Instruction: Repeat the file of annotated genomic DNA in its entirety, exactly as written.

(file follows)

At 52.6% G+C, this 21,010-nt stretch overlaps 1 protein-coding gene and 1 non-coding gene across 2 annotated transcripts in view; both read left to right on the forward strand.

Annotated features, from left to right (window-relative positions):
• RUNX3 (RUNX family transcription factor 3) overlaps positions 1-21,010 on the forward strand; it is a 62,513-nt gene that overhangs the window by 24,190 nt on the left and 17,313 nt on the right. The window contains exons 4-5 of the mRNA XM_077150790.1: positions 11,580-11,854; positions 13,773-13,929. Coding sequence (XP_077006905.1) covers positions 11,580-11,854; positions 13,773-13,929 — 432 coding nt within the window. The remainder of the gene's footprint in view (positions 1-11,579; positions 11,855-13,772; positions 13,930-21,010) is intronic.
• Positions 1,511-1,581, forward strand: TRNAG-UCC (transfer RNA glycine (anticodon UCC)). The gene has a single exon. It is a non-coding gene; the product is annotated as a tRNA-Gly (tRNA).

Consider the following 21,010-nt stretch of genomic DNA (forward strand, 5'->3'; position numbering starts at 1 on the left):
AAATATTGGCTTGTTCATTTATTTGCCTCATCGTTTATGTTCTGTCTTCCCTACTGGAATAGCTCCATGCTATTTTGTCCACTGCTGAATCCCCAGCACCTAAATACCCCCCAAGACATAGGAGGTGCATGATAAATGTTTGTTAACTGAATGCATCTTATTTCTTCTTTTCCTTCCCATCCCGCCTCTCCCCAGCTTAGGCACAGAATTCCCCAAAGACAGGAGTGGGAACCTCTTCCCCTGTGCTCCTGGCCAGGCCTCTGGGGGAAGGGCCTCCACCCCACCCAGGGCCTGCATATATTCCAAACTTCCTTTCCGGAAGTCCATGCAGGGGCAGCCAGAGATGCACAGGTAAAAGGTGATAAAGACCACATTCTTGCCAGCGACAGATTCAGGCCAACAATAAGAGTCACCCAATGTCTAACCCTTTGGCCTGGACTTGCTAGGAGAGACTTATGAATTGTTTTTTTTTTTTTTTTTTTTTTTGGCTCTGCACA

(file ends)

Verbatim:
At 52.6% G+C, this 21,010-nt stretch overlaps 1 protein-coding gene and 1 non-coding gene across 2 annotated transcripts in view; both read left to right on the forward strand.

Annotated features, from left to right (window-relative positions):
• RUNX3 (RUNX family transcription factor 3) overlaps positions 1-21,010 on the forward strand; it is a 62,513-nt gene that overhangs the window by 24,190 nt on the left and 17,313 nt on the right. The window contains exons 4-5 of the mRNA XM_077150790.1: positions 11,580-11,854; positions 13,773-13,929. Coding sequence (XP_077006905.1) covers positions 11,580-11,854; positions 13,773-13,929 — 432 coding nt within the window. The remainder of the gene's footprint in view (positions 1-11,579; positions 11,855-13,772; positions 13,930-21,010) is intronic.
• Positions 1,511-1,581, forward strand: TRNAG-UCC (transfer RNA glycine (anticodon UCC)). The gene has a single exon. It is a non-coding gene; the product is annotated as a tRNA-Gly (tRNA).

Consider the following 21,010-nt stretch of genomic DNA (forward strand, 5'->3'; position numbering starts at 1 on the left):
AAATATTGGCTTGTTCATTTATTTGCCTCATCGTTTATGTTCTGTCTTCCCTACTGGAATAGCTCCATGCTATTTTGTCCACTGCTGAATCCCCAGCACCTAAATACCCCCCAAGACATAGGAGGTGCATGATAAATGTTTGTTAACTGAATGCATCTTATTTCTTCTTTTCCTTCCCATCCCGCCTCTCCCCAGCTTAGGCACAGAATTCCCCAAAGACAGGAGTGGGAACCTCTTCCCCTGTGCTCCTGGCCAGGCCTCTGGGGGAAGGGCCTCCACCCCACCCAGGGCCTGCATATATTCCAAACTTCCTTTCCGGAAGTCCATGCAGGGGCAGCCAGAGATGCACAGGTAAAAGGTGATAAAGACCACATTCTTGCCAGCGACAGATTCAGGCCAACAATAAGAGTCACCCAATGTCTAACCCTTTGGCCTGGACTTGCTAGGAGAGACTTATGAATTGTTTTTTTTTTTTTTTTTTTTTTTGGCTCTGCACA